How we’re improving health services in west Hertfordshire
We are bringing care closer to home where we can, helping people stay healthy and making it easier for people to use our services.
Our main programmes of work are:
- Adult services
- Children, young people and maternity services
- Mental health
- Primary care development
Further details are available in the full Annual Report and Accounts.
During 2017/18 we successfully returned the CCG to a stable and sustainable financial position. We started 2017/18 needing to make £38m of savings (4.5 per cent of our total spending) to end the year with a balanced budget.
Actions to return the CCG to financial balance included stopping discretionary spending and reducing spending on some products and treatments with limited clinical value. We have made some difficult decisions to make sure we can continue to resource areas of most pressing need. Savings measures are described more fully on pages 26 and 27 of the annual report.
The CCG met all its financial targets for 2018/19. Specifically we
- achieved our target surplus
- operated within our running cost limit
- met our cash targets
- operated within our capital limits
- met the requirement to pay our suppliers (of health and non-health services) promptly
Strengthening the organisation
Following an external review and listening to feedback from stakeholders we have taken action to strengthen our leadership, internal processes and governance to put the CCG in better shape to move forward. Improvement actions have included:
- Strengthening our finance, business intelligence and contracts functions
- Tighter governance arrangements including establishing a finance and performance committee
- Strengthening our workforce through training and development for senior managers and improving staff appraisals.
Services for adults
This covers a wide range of services from planned operations and outpatient appointments, to treatment for long term conditions such as diabetes or respiratory disease, support for older people to help them stay well and remain independent, dementia support and end of life care. It includes continuing healthcare (for when people come out of hospital but still need support) urgent care services such as A&E, ambulance services, NHS 111, and urgent care centres.
This year we have:
- Improved support for people with diabetes
- Reviewed more than 800 people with very high blood pressure and offered them support from a specialist pharmacist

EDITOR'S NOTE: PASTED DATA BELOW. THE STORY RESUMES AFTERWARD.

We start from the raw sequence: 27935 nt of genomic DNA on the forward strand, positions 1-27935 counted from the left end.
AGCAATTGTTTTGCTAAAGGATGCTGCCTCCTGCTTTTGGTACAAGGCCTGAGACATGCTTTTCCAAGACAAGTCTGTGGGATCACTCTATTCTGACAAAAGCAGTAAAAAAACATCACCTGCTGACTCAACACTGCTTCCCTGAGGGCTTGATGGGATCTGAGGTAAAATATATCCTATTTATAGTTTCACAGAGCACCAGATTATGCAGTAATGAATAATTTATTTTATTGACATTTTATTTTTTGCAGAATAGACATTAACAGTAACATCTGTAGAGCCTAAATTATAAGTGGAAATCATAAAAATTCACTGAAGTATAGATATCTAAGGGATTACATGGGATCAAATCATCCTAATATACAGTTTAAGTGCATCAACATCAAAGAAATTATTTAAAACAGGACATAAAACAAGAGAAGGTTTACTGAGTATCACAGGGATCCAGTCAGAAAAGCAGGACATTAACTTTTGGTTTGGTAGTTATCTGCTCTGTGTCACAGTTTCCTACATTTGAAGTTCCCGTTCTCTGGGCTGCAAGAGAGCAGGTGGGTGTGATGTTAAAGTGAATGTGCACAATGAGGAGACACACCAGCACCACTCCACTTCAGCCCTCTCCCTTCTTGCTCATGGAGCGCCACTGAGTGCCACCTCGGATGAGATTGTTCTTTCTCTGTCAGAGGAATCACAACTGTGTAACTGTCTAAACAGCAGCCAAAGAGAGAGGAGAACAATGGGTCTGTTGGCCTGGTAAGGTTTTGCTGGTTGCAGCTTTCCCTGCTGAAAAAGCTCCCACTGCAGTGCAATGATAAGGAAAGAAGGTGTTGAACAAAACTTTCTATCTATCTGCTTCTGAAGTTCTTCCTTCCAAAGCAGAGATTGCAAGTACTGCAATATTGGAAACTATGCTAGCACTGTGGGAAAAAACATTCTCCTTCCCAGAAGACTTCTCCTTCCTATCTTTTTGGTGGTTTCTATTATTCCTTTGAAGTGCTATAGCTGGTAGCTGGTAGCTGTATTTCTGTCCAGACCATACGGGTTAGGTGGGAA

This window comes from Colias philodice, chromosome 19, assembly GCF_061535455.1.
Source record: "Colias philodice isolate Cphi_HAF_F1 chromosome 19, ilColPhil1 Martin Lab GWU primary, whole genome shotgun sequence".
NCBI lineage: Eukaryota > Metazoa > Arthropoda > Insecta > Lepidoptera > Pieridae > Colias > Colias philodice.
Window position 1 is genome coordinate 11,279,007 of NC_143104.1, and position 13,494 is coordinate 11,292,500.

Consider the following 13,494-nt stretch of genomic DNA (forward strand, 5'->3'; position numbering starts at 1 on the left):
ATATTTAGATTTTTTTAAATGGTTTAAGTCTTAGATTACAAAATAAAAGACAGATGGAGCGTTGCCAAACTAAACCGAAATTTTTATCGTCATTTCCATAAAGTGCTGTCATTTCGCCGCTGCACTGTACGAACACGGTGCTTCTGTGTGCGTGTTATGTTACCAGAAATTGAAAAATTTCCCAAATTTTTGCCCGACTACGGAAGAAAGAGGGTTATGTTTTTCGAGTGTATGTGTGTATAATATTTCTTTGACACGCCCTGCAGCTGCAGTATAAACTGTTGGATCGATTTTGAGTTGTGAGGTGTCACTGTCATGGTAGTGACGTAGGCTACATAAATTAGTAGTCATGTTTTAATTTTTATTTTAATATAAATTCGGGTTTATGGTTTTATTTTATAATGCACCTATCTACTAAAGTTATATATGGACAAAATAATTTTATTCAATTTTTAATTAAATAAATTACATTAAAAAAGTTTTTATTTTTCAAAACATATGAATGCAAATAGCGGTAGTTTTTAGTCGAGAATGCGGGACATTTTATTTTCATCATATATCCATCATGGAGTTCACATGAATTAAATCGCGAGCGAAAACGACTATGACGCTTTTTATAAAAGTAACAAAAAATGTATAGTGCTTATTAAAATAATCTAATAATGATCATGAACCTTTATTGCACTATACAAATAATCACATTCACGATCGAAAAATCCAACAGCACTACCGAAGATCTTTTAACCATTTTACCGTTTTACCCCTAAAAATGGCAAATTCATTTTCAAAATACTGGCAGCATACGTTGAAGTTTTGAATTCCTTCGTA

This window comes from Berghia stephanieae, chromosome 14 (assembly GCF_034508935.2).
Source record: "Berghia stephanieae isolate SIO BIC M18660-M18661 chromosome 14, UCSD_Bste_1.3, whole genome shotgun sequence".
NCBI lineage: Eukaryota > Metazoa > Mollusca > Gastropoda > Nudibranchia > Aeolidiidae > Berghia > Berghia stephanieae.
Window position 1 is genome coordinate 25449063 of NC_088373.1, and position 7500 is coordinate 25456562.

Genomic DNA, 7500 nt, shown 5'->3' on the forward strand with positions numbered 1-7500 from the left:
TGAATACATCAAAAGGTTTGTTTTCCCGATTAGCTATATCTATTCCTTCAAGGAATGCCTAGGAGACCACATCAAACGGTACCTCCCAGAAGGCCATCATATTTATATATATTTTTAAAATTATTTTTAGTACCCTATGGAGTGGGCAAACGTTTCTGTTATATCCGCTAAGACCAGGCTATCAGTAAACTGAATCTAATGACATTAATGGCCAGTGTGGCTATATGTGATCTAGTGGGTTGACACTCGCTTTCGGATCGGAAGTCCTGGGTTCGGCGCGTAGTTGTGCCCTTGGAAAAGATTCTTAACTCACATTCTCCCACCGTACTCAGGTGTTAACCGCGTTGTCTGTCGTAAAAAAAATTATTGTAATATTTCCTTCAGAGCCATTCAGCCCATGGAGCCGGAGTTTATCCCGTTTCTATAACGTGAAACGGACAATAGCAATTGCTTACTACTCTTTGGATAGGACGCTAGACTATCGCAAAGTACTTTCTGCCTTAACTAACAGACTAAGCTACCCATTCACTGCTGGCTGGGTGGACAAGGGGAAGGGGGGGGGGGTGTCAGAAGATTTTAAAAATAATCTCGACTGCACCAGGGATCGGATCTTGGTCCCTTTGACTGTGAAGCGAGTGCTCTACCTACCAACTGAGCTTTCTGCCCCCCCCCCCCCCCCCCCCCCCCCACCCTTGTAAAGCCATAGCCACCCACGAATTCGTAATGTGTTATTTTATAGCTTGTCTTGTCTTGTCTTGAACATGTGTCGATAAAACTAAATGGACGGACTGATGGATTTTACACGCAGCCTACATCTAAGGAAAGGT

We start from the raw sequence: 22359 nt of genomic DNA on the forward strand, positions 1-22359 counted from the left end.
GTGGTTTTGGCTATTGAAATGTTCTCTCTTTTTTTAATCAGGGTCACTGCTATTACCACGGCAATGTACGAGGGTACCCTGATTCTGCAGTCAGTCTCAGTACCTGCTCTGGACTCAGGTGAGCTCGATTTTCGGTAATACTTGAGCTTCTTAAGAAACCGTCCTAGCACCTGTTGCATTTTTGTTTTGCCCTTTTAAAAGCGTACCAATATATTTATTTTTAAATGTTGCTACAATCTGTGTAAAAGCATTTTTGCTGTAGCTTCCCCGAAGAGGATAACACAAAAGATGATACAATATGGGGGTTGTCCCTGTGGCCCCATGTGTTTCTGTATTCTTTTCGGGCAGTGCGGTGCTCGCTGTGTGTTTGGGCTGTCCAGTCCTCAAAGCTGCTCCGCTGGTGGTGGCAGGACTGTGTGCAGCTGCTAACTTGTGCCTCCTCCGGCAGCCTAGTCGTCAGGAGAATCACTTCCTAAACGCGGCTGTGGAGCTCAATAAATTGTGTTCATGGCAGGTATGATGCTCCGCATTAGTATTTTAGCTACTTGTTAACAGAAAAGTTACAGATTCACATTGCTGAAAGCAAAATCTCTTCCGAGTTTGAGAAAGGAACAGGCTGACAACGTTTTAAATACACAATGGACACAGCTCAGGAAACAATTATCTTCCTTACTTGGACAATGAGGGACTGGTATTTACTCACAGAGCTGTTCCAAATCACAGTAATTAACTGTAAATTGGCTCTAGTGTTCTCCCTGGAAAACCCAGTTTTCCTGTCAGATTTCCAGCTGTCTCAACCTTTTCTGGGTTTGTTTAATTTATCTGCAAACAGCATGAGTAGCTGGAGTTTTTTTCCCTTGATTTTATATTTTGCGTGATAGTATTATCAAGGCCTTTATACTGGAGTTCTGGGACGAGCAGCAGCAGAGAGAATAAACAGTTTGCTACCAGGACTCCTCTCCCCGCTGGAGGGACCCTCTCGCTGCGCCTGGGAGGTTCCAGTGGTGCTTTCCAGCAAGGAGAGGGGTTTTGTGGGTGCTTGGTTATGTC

- Continued to increase numbers of people diagnosed with the respiratory disease chronic obstructive pulmonary disease (COPD) who are getting support
- Set up a Breatheasy group to help people manage respiratory conditions
- Reduced the number of strokes in people with atrial fibrillation (AF).
In 2018/19 we will:
- Improve support further for people living with diabetes, blood pressure, lung conditions and cardiovascular disease
- Offer better services for people with long term conditions to help them manage their physical and mental health
- Improve referrals and access to care for people with breathing problems
- Improve the blood pressure monitoring service for patients with high blood pressure
- Focus on people with heart failure to make sure that their condition is well managed.
Medicines optimisation is about working in partnership with patients, doctors, nurses and other health professionals to access the best possible health outcomes from medicines.
This year we have:
- Worked with GPs and pharmacists to ensure medicine waste is reduced, prescribing is cost effective and good systems are in place for repeat prescriptions
- Commissioned clinical pharmacists to visit frail older people at home who are having problems with their medicines and support them to take their medicines safely and avoid waste
- Reduced inappropriate use of antibiotics as part of a drive across England to reduce the development of resistance.
In 2018/19 we will:
- Ensure people are on the most effective drugs which represent value for money, particularly focusing on pain killers and inhalers
- Ensure that patients with rheumatoid arthritis, inflammatory bowel disease and psoriasis receive the best possible treatment
- Provide pharmacists to help ensure that medicines are used safely and effectively in nursing homes
- Support patients to make best use of medicines and involve them in decisions about their medicines
- Continue to work alongside our hospitals and neighbouring CCGs on medicines through our South East London Area Prescribing Committee
- Continue our work to reduce medicines waste and making sure that health professionals know which medicines a person should be taking when they move from a care setting, for instance from hospital to home
Planned care describes those services and treatments which are not carried out in an emergency, for instance operations and care which patients are referred for by their GP.